Exploring the Transformation of Burning Star

The historic site of Burning Star, nestled in the heart of Jackson Co, echoes of a coal mining past. The site, once home to the bustling operations of the Truax-Traer Coal Company since 1927, has undergone a remarkable transformation since the closure. Today, Burning Star stands as a testament to the power of restoration and renewal.

Originally known as a coal mining site, the Truax-Traer Coal Company ceased production in 1989, closing their doors in 1992 with land reclamation starting soon after.

Despite the scars of human disturbance from mining, logging, and agriculture, Burning Star is now a haven for biodiversity and natural beauty. The site boasts a diverse array of flora, from woody plants to herbaceous species, reclaiming the land and breathing new life into the once-impacted areas. With large tracts of forestland interspersed with cropland, lakes, wetlands, shrubland, and grasslands, Burning Star showcases the resilience of nature in the face of adversity.

The site contains six types of land, Cropland consisting of 36 individual fields from 3-140 acres each, Forests with a total of approximately 1,524 acres, Scrub / shrubland totaling approximately 795 acres, Grassland with a total of approximately 284 acres, Wetland with a total of approximately 164 acres and Lakes and Open Water, consisting of 24 lakes and ponds, totaling approximately 551.5 acres in water.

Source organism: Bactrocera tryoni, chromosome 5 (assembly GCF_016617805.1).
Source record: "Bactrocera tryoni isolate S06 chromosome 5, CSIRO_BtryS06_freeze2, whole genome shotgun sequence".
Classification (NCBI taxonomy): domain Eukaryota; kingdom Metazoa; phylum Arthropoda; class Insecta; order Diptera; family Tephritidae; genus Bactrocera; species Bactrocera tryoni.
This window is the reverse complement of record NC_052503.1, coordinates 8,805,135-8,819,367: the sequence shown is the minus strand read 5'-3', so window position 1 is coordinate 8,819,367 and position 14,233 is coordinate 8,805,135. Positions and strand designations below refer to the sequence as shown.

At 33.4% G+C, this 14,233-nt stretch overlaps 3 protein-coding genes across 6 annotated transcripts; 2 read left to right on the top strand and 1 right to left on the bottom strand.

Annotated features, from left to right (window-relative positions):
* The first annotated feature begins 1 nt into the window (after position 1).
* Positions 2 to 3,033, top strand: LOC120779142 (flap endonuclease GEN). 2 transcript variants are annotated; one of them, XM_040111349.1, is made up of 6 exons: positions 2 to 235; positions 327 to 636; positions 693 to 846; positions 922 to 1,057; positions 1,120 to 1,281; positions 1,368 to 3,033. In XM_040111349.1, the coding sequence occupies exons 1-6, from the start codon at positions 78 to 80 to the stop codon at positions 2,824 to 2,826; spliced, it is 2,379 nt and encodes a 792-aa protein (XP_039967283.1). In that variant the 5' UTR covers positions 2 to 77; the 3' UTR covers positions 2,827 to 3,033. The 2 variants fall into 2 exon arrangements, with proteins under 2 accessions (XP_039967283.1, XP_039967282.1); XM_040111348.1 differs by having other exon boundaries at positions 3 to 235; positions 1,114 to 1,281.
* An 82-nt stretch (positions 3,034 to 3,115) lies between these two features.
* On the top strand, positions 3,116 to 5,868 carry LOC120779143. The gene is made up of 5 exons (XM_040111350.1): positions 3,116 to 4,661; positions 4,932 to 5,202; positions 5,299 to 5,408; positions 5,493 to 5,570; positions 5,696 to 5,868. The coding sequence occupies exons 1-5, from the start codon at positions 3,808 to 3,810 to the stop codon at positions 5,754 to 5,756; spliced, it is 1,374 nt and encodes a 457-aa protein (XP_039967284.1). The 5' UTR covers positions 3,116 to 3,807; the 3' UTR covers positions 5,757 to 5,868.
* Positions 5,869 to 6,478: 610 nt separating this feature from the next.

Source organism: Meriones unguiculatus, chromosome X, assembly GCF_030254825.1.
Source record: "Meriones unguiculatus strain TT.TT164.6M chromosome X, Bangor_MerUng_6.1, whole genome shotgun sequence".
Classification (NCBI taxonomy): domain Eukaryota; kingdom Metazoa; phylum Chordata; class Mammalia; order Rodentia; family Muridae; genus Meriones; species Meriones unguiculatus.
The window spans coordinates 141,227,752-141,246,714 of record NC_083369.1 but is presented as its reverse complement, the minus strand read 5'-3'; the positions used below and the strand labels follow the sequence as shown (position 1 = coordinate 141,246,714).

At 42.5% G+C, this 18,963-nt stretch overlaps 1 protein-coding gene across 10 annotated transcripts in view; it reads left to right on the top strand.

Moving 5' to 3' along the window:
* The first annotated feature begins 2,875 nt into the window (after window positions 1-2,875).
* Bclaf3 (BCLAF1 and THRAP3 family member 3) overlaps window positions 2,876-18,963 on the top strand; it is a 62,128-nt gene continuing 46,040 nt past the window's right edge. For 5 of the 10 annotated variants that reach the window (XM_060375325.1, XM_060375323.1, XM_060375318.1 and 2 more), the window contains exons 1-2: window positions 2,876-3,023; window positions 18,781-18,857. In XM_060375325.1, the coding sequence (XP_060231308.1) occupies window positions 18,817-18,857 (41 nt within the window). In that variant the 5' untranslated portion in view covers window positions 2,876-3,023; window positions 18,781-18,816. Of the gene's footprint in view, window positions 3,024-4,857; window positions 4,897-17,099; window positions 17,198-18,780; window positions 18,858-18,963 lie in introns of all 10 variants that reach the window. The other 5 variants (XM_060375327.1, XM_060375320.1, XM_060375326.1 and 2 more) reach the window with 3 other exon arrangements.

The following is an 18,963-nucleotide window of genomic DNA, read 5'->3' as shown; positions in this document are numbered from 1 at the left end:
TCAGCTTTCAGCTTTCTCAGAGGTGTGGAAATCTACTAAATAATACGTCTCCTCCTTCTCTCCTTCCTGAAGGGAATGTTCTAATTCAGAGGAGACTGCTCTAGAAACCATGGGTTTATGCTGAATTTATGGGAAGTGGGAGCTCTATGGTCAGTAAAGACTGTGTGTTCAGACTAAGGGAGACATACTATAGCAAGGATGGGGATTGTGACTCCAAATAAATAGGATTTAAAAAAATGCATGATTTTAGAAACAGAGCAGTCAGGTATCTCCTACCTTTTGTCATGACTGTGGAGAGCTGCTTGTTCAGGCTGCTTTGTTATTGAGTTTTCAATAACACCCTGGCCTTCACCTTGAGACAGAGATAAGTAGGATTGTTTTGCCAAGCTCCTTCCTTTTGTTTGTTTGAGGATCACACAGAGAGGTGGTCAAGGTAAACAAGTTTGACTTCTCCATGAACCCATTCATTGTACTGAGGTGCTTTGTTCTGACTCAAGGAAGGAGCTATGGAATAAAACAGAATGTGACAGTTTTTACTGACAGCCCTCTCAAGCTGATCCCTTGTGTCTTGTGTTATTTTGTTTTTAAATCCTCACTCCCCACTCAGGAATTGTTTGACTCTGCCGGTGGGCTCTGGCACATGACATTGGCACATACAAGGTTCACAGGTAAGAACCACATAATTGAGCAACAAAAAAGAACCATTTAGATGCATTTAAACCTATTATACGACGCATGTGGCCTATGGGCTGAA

With over 4,500 huntable acres, the site offers ample opportunities for hunting upland game, forest game, waterfowl, and furbearers. Active habitat management ensures the sustainability of wildlife populations and enhances the hunting experience throughout the year.

However, visitors should be aware of site-specific regulations, including the requirement for a windshield card displayed on the vehicle dashboard for reporting hunting effort and harvest by February 15th. Additionally, from November 1st to March 1st, the site is a Restricted Hunting Area, permitting only vehicles with a valid Hunter Windshield Card and license. Fishing is prohibited from November 1st through the last day of February.

As the final stages of reclamation near completion, Burning Star is poised to become a beacon of conservation and sustainability in our community. With plans for public access and recreational amenities, including trails, day-use areas, and wildlife viewing platforms, the site will continue to evolve as a beloved destination for generations to come.

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